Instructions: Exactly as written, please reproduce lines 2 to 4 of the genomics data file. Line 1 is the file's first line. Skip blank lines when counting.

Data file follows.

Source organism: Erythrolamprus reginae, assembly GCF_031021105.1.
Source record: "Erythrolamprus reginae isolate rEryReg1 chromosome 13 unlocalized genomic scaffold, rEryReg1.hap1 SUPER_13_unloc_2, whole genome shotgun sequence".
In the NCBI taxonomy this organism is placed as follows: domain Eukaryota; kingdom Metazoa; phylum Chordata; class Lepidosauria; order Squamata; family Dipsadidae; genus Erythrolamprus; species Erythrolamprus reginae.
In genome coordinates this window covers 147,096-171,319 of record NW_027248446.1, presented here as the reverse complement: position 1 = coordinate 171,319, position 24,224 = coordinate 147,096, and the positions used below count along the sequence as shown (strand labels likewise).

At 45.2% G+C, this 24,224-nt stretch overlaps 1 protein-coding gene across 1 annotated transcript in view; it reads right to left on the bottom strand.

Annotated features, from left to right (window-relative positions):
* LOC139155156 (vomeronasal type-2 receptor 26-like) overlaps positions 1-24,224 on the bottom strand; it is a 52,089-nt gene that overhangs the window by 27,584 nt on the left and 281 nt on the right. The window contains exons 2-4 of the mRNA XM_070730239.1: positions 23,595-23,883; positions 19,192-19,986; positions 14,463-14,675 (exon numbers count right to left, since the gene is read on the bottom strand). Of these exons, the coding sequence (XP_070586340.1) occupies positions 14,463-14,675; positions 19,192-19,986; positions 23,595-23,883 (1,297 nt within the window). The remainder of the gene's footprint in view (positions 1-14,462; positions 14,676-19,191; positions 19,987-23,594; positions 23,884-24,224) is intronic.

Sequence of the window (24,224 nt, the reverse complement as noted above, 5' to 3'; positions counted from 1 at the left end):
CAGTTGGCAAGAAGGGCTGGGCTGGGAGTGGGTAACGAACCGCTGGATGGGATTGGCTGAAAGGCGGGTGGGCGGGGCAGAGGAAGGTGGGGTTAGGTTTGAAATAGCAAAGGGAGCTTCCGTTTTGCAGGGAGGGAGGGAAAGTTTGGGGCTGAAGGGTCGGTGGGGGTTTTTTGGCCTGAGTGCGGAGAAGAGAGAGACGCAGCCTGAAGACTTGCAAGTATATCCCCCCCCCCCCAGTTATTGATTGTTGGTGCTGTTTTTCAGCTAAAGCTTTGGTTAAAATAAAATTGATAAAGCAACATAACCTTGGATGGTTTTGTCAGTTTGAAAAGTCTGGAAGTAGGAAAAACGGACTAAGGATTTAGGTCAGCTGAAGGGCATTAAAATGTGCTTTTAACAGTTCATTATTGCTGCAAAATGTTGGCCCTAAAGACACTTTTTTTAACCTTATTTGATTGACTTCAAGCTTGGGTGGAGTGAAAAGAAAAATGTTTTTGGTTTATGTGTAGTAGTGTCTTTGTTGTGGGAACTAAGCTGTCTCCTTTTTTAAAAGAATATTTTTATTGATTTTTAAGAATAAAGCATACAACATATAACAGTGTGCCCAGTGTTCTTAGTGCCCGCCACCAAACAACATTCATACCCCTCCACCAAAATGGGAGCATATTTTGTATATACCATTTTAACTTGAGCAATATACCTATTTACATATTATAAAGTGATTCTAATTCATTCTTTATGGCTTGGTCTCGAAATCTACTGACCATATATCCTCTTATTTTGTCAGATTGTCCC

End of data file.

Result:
Source record: "Erythrolamprus reginae isolate rEryReg1 chromosome 13 unlocalized genomic scaffold, rEryReg1.hap1 SUPER_13_unloc_2, whole genome shotgun sequence".
In the NCBI taxonomy this organism is placed as follows: domain Eukaryota; kingdom Metazoa; phylum Chordata; class Lepidosauria; order Squamata; family Dipsadidae; genus Erythrolamprus; species Erythrolamprus reginae.
In genome coordinates this window covers 147,096-171,319 of record NW_027248446.1, presented here as the reverse complement: position 1 = coordinate 171,319, position 24,224 = coordinate 147,096, and the positions used below count along the sequence as shown (strand labels likewise).